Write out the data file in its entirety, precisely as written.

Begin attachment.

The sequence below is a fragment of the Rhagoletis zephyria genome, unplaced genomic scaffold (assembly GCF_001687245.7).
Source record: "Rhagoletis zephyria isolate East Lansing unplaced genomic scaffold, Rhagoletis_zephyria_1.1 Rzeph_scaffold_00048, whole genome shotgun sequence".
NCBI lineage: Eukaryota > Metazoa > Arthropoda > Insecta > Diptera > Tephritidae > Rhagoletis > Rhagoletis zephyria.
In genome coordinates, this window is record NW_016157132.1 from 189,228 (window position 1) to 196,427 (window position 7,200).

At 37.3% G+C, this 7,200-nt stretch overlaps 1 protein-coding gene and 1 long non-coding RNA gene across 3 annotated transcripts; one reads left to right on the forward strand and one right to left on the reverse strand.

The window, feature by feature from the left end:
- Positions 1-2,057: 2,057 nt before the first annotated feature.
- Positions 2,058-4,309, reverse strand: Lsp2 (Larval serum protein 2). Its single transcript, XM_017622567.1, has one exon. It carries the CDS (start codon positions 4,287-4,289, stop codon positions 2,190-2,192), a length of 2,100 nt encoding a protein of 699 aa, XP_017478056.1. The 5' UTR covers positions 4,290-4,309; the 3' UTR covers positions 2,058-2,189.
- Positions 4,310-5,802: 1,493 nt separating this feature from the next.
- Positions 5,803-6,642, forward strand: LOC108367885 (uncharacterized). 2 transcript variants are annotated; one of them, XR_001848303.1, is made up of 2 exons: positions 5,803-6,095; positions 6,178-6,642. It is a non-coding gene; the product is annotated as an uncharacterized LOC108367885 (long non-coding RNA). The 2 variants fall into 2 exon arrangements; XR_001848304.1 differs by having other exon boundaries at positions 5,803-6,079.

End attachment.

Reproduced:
The sequence below is a fragment of the Rhagoletis zephyria genome, unplaced genomic scaffold (assembly GCF_001687245.7).
Source record: "Rhagoletis zephyria isolate East Lansing unplaced genomic scaffold, Rhagoletis_zephyria_1.1 Rzeph_scaffold_00048, whole genome shotgun sequence".
NCBI lineage: Eukaryota > Metazoa > Arthropoda > Insecta > Diptera > Tephritidae > Rhagoletis > Rhagoletis zephyria.
In genome coordinates, this window is record NW_016157132.1 from 189,228 (window position 1) to 196,427 (window position 7,200).

At 37.3% G+C, this 7,200-nt stretch overlaps 1 protein-coding gene and 1 long non-coding RNA gene across 3 annotated transcripts; one reads left to right on the forward strand and one right to left on the reverse strand.

The window, feature by feature from the left end:
- Positions 1-2,057: 2,057 nt before the first annotated feature.
- Positions 2,058-4,309, reverse strand: Lsp2 (Larval serum protein 2). Its single transcript, XM_017622567.1, has one exon. It carries the CDS (start codon positions 4,287-4,289, stop codon positions 2,190-2,192), a length of 2,100 nt encoding a protein of 699 aa, XP_017478056.1. The 5' UTR covers positions 4,290-4,309; the 3' UTR covers positions 2,058-2,189.
- Positions 4,310-5,802: 1,493 nt separating this feature from the next.
- Positions 5,803-6,642, forward strand: LOC108367885 (uncharacterized). 2 transcript variants are annotated; one of them, XR_001848303.1, is made up of 2 exons: positions 5,803-6,095; positions 6,178-6,642. It is a non-coding gene; the product is annotated as an uncharacterized LOC108367885 (long non-coding RNA). The 2 variants fall into 2 exon arrangements; XR_001848304.1 differs by having other exon boundaries at positions 5,803-6,079.